The Ambassador in Mexico (Messersmith) to the Secretary of State

No. 22,871

Sir: I have the honor to refer to the Department’s telegram No. 102 of January 18, 1945,92 relative to a scheduled increase in certain Mexican import duties as fully reported upon in this Embassy’s airgram No. 33 of January 4 and despatch No. 22,299 of January 6.93 [Page 1175] The Department, in the instruction under reply, states that the Embassy, unless it perceives some objection, is to discuss informally with the appropriate Mexican officials the possibility of undertaking preliminary exploratory conversations designed to consider the implementation of the economic objectives of Article IV of the Mutual Aid Agreement, mentioned in the Department’s instruction No. 6863 of January 12 and, at the same time, to emphasize the hope of our Government that the Mexican Government will postpone the adoption of the scheduled duty increases and of any other measures designed to impose further burdens on international commerce, at least until there has been an opportunity for consideration of the intergovernmental discussion.

As the Department has assumed in its telegram No. 102 of January 18, the Embassy has not yet discussed with the Mexican officials the postponement of the effective date of the scheduled tariff increases as reported in the Embassy’s airgram No. 33 above mentioned.

A full discussion of the Department’s telegram No. 102 of January 18, as well as of its instruction No. 6863 of January 12, has been held and the matter has been gone into from every point of view. The Counselor of the Embassy94 and the Economic Counselor95 participated in these discussions with me, for the matter has political as well as economic implications. The result of these considered discussions was that we were all in agreement that it would be unwise to ask for a postponement of the specific tariff increases in question at this time, for the following reasons.

(1) It was just about a year ago that, at the request of the Secretary of State,96 I spoke to President Avila Camacho and the Foreign Minister97 with the purpose of securing a cancellation of the proposed increase in Mexican import duties on some 600 or 700 products. Mr. Suárez, the Minister of Finance, had carefully prepared the tariff increases for the purposes of both revenue and protection to domestic industry. When President Avila Camacho instructed him, as a result of my conversations with the President and with the Foreign Minister, to cancel the decree placing the increases into effect, the Minister of Finance, Mr. Suárez, was naturally not happy, and this resulted in a certain difference of opinion between the President and the Minister of Foreign Affairs on the one side, and the Minister of Hacienda, Mr. Suárez, on the other side. The Minister of Hacienda has not forgotten the action which this Embassy and our Government took at that time, and it is quite obvious that if we approach the high officials of the Mexican Government in order to secure a postponement of these limited increases, we would be precipitating a serious situation within the Mexican Government. Although the [Page 1176] President and the Foreign Minister would be entirely understanding of our point of view, and I am inclined to think in agreement with it, even with regard to this limited number of increases, the internal situation in Mexico is such that I do not believe that the President and the Foreign Minister could insist on the postponement of these increases going into effect. One thing I am sure of, and that is that the Minister of Hacienda would practically make it a question of his resigning if he were asked to postpone the effective date of these limited increases. Because of the foregoing reasons alone, given in this paragraph (1), I am of the opinion that we cannot at this time precipitate what would be a serious internal situation in Mexico and within the Mexican Government as a result of our request for such postponement.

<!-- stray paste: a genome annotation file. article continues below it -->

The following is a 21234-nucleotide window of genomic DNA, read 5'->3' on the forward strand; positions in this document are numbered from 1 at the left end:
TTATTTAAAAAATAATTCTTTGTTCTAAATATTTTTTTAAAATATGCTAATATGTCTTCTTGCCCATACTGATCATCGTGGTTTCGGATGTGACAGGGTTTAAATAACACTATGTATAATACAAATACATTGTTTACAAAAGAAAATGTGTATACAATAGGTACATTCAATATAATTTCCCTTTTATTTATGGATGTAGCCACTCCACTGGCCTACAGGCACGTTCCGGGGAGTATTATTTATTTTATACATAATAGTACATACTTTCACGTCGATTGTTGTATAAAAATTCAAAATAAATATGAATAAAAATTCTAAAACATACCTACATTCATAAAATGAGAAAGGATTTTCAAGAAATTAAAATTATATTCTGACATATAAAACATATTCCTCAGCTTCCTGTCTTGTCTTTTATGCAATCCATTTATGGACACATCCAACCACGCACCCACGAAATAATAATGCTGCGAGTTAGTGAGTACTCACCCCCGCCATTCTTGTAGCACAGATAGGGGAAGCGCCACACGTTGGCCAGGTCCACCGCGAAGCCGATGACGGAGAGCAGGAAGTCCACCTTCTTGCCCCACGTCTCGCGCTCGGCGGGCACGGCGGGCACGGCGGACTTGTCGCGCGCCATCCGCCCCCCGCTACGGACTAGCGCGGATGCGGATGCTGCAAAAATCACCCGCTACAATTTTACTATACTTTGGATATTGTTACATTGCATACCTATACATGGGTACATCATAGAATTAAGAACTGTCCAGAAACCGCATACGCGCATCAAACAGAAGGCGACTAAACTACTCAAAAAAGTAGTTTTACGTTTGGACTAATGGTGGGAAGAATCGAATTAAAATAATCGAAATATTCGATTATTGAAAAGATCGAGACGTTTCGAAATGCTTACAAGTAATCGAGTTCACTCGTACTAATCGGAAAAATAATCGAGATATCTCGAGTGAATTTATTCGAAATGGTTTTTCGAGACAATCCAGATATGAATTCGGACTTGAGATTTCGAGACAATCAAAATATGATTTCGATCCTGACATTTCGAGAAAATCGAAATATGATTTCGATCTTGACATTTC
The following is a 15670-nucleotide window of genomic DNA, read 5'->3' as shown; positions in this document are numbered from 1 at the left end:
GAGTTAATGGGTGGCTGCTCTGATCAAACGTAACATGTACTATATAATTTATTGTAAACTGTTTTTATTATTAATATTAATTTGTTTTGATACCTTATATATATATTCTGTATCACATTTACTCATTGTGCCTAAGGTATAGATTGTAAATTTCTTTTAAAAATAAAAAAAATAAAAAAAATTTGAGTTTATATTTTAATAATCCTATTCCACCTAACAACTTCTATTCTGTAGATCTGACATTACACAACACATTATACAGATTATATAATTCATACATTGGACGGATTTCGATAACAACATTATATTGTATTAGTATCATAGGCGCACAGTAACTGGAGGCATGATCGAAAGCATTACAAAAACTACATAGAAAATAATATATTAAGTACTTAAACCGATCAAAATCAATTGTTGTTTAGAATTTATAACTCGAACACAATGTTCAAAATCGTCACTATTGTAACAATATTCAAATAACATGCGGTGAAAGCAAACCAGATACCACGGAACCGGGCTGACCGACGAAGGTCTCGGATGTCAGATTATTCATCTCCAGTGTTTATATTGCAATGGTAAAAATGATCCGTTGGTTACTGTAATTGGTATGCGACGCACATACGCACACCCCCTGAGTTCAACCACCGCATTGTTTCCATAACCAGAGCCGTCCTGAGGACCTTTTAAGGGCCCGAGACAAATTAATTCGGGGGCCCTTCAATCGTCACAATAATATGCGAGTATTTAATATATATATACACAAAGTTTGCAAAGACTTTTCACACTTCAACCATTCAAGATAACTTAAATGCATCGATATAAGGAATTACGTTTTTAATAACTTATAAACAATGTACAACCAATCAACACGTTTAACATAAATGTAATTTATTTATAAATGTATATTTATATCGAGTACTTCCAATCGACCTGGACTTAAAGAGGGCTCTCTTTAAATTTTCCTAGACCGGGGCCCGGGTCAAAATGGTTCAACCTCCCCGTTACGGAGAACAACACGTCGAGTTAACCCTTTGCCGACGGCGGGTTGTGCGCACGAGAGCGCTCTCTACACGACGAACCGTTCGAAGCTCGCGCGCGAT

(2) The information given in the preceding paragraph is all the more important in view of the fact that the Embassy has studied with the greatest care the specific tariff increases reported in the Embassy’s airgram No. 33, and has found that they do not contravene any provisions of the trade agreement,98 and that the increases are justified, if there is any justification for the existence of protective tariffs. The industries given protection are producing goods in sufficient quantities to supply in a large measure the domestic market. Mexican public opinion would support the Minister of Hacienda in establishing these increases and in maintaining them, and our Government would be subjected to the most bitter attacks for having endeavored to get a postponement or annulment thereof. From the economic as well as from the political point of view we would be open to such serious attack at a most inopportune moment, and from the other despatches and letters of this Embassy, the Department will be aware of the importance in our own interest of not precipitating any such situation as that, in Mexico, for there is no doubt that any step which we might take in asking a postponement of these increases would be seized upon by enemies and even our friends here would be in a difficult position to defend us or to understand our approach. I am not going into the internal political considerations in Mexico which are of such vital importance to us at this time, and immediately preceding the conference of Foreign Ministers,99 and in a pre-presidential-election year in Mexico, as I have covered these problems in other reports and letters to the Department.